World Egg Day, Free Range Eggs and Bird Flu

Today is World Egg Day, it doesn't have a tremendously long tradition, but since 1996 World Egg Day has been celebrated every year on the second Friday in October.

However, this year World Egg Day comes amidst an unprecedented number of bird flu detections being reported in wild and domestic birds from June to September in Europe and the UK.

In past years, outbreaks of avian influenza (AI) declined over the summer. But outbreaks have continued across the UK and elsewhere in Europe for far longer this year.  a World Health Organization adviser has been reported as stating that bird flu was no longer just a seasonal threat. An avian flu vaccine for chickens is not yet available, although trials are under way.

Defra introduced regional housing measures in Norfolk, Suffolk and parts of Essex on Wednesday for poultry and captive birds amid a growing number of fresh outbreaks.  But there is a warning made across industry that the housing measures should be extended nationally amid the growing threat of further outbreaks across the UK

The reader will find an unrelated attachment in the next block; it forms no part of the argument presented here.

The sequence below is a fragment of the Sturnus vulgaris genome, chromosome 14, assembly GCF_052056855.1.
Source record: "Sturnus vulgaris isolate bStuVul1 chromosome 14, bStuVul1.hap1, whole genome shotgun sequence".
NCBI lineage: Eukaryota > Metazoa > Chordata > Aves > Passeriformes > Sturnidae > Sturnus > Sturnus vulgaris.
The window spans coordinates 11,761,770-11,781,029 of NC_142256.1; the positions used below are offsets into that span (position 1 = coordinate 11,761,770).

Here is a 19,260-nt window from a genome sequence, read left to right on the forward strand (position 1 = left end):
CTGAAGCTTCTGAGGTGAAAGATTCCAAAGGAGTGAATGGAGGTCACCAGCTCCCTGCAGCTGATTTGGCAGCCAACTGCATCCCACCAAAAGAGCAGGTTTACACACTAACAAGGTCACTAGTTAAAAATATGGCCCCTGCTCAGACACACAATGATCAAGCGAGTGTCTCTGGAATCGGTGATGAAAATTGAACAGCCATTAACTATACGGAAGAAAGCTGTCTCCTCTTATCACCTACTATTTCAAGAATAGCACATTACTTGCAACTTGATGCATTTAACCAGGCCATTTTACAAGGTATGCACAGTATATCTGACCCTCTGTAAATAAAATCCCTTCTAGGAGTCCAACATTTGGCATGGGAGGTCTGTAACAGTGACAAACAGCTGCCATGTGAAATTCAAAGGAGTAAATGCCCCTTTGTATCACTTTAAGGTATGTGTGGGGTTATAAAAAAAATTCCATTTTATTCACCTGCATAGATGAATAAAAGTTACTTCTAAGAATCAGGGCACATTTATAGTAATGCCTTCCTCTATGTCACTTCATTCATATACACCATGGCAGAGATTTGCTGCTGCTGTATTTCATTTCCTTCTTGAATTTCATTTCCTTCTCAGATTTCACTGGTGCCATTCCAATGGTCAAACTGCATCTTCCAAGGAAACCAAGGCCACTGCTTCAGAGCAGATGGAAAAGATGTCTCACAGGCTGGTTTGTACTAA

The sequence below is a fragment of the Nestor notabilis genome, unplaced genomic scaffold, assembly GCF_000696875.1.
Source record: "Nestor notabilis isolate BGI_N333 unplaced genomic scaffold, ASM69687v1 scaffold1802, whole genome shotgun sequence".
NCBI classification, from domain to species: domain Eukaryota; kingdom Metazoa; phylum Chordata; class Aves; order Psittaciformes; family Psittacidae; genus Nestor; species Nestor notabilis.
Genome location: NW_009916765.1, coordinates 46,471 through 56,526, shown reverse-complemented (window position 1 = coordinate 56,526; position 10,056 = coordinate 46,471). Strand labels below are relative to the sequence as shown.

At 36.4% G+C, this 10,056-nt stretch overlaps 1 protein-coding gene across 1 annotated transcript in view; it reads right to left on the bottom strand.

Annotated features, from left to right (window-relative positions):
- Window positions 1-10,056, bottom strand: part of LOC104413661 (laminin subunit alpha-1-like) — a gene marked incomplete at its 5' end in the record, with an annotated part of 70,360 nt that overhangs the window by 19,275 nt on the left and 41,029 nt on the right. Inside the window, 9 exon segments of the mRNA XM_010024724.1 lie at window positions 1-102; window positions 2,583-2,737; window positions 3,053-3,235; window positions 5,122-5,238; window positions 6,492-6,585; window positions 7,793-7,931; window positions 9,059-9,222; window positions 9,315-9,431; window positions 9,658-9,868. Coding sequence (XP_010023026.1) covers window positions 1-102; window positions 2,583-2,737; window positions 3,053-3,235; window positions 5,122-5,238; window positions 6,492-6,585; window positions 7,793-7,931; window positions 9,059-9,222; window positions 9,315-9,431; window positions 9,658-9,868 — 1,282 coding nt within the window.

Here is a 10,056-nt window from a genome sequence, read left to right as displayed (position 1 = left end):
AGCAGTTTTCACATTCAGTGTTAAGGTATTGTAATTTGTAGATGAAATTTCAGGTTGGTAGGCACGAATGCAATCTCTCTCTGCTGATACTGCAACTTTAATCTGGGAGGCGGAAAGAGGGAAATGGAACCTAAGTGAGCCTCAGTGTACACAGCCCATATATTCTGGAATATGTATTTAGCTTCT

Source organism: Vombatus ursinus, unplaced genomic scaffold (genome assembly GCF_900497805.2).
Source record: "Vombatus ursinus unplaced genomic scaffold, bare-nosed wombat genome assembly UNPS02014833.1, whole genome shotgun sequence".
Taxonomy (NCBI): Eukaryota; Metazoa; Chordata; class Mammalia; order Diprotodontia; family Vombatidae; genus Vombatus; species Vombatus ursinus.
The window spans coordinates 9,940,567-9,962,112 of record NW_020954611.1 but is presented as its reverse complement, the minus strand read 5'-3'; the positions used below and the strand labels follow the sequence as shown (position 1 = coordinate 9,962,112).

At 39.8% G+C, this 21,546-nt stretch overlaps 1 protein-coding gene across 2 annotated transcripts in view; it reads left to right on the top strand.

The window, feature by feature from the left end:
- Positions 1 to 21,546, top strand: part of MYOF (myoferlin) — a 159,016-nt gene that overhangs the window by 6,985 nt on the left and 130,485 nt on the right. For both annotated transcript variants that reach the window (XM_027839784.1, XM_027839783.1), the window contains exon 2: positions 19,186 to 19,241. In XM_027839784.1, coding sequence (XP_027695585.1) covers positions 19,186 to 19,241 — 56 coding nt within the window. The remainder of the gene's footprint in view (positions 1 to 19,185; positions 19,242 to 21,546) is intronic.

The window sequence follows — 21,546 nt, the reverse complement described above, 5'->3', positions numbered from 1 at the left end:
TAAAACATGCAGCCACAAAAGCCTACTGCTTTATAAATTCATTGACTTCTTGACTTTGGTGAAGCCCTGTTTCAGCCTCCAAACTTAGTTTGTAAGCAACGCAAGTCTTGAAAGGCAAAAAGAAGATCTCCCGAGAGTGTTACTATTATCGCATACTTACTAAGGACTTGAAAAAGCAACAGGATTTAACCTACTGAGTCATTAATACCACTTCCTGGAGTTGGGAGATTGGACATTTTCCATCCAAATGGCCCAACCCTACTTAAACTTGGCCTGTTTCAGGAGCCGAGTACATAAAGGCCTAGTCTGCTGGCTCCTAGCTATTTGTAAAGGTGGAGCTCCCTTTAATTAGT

The situation currently is that eggs may still be called 'free range' for up to 16 weeks if chickens are forced to be kept inside to reduce the risk of outbreaks of bird flu. The EU Commission is proposing new rules whereby farmers in the EU would no longer have to drop the free-range label on their eggs if there was an extended compulsory housing order in place.

A draft proposal from the commission, which would need to be approved by the European parliament: “Where temporary restrictions have been imposed on the basis of [European] Union legislation, eggs may be marketed as ‘free range’ notwithstanding that restriction.”

It is now essential for egg producers in the UK that we follow this EU approach to avoid British suppliers being disadvantaged and to support their businesses.

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